Ideals are ever-changing, often unattainable, pipe-dreams. Love does not always conquer all. Fulfilling the role of “knight-in-shining-armor,” protecting everyone and everything he loves, is not always possible for the innocent and idealistic young man. Some failure awakens him from the sweet dream and a type of erosion of the spirit begins to take hold. As one matures, a fungus of sorts takes root in the depths of one’s heart. This insidious growth gradually spreads, forcing one to alter the ideals formed during the innocence of youth. Jeremy C. Shipp’s Fungus of the Heart, through its thirteen provocative tales, shows us the author’s own growth as a writer. The more light-hearted tales in his Sheep & Wolves collection, and even in his novels Vacation and the Bram Stoker Award nominated Cursed, have given way to more troubling and complicated stories, challenging the reader to ponder this Fungus of the Heart.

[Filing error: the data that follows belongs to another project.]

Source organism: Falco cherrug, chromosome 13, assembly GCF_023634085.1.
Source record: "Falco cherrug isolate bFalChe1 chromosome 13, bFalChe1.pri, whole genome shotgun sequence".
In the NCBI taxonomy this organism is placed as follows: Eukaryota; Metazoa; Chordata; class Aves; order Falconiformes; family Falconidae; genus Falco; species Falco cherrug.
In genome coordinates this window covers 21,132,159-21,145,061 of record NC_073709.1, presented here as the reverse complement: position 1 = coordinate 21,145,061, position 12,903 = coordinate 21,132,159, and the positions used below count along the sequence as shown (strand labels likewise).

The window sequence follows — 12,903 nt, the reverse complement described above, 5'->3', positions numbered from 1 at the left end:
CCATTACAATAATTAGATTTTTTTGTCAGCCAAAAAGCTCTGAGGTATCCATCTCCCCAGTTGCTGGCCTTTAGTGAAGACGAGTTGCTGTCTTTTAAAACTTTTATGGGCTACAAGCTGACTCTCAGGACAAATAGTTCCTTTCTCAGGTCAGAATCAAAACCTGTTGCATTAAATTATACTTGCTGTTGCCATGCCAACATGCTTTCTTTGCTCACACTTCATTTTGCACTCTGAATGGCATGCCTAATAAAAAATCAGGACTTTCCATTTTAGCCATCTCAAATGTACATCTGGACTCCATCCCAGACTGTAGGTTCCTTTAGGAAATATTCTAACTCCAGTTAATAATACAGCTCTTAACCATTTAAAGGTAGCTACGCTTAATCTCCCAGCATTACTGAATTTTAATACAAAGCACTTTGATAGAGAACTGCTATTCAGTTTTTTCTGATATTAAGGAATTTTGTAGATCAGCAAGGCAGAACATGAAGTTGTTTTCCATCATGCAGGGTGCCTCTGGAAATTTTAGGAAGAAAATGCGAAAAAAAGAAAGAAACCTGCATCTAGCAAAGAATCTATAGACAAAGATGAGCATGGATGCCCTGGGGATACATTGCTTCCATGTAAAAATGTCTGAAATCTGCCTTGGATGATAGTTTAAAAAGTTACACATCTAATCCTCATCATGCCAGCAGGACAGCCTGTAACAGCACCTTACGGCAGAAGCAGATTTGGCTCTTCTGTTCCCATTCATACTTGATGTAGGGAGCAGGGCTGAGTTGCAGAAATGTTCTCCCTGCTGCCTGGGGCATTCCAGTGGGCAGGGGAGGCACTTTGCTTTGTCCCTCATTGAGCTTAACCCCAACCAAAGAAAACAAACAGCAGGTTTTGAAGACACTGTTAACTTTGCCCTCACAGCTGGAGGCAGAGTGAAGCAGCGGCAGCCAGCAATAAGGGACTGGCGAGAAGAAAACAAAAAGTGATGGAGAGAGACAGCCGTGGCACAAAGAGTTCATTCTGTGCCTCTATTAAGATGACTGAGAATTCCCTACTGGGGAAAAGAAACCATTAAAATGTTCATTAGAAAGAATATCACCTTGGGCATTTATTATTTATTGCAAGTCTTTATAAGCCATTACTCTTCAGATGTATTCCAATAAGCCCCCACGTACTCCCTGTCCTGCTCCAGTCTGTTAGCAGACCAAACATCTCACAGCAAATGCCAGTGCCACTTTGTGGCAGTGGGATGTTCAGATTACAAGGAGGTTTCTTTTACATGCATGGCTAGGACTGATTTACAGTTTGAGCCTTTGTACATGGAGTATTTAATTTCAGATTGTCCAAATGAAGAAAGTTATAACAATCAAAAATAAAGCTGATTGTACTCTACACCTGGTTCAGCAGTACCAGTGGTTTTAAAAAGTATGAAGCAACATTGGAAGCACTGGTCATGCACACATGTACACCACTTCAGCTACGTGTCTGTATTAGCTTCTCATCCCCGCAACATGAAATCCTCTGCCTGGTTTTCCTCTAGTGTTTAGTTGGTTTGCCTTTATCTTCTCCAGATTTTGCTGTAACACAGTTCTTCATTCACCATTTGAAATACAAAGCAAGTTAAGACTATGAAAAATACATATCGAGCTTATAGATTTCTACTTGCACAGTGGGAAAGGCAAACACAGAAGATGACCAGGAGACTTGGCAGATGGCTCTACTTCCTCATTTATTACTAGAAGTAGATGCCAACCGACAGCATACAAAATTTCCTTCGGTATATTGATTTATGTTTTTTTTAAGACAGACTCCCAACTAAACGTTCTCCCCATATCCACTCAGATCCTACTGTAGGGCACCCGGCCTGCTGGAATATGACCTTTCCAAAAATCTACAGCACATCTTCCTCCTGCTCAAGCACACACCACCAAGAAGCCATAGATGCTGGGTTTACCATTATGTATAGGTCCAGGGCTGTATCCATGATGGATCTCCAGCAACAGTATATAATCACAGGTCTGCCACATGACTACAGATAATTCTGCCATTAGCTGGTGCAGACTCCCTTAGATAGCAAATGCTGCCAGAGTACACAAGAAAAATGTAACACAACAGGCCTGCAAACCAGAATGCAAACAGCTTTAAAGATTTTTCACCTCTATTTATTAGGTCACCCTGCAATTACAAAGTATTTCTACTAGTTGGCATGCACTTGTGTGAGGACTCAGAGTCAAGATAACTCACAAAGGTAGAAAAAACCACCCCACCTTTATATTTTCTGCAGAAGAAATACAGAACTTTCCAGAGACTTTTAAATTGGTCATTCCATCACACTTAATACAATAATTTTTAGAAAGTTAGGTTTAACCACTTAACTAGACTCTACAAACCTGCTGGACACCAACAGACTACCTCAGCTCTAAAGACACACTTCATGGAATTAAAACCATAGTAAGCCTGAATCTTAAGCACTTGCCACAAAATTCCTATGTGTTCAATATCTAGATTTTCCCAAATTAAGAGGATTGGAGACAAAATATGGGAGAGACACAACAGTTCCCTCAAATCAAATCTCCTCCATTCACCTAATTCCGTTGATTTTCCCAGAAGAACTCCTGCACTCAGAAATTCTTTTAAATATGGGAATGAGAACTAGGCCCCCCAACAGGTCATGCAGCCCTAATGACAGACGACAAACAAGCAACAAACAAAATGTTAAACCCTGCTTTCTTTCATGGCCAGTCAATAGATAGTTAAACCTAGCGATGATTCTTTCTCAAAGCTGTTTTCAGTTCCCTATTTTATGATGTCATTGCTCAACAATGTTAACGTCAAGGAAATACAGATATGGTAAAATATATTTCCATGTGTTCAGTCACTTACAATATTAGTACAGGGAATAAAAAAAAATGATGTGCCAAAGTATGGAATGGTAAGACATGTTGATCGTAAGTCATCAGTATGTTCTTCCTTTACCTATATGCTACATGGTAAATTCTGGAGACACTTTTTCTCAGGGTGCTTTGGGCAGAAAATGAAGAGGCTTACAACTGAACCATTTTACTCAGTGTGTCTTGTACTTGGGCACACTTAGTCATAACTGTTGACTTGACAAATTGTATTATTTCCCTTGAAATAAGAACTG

The book opens with a story called “The Sun Never Rises in the Big City,” a Blade Runner-esque story of class stratification and quite possibly a forbidden boundary-crossing love. The main character, Frank, is a human private eye, who “owns” a “rag” who goes by the name of Adelaide. She seems to distract him from both his wife and his job until she’s killed while accompanying him on a stake-out. It’s a solid story with a noir feel that leaves the reader to fill in the blanks regarding who these “rags,” and some Nymph creatures, really are, and what their place in society may be. The story conveys a message of love and life being both precious and expendable.
Another theme that threads through the book is one of vulnerability and one’s ability or inability to change a life situation. “Just Another Vampire Story” deals with a woman’s novel method of escaping a ruined marriage after learning of her spouse’s infidelity. While she is able to act and bring change to her life, we find “The Boy in the Cabinet” a bit less able to change his own living conditions until forced by the man who would ruin his best friend.
Fungus of the Heart is full of stories of failed chivalry, shifting self-awareness, and the search for inner truth (even if that truth is not what we want to know). Jeremy C. Shipp, as always, does a beautiful job spinning these subtle yarns into stories of gold.
Thanks, Jeremy, for another great read.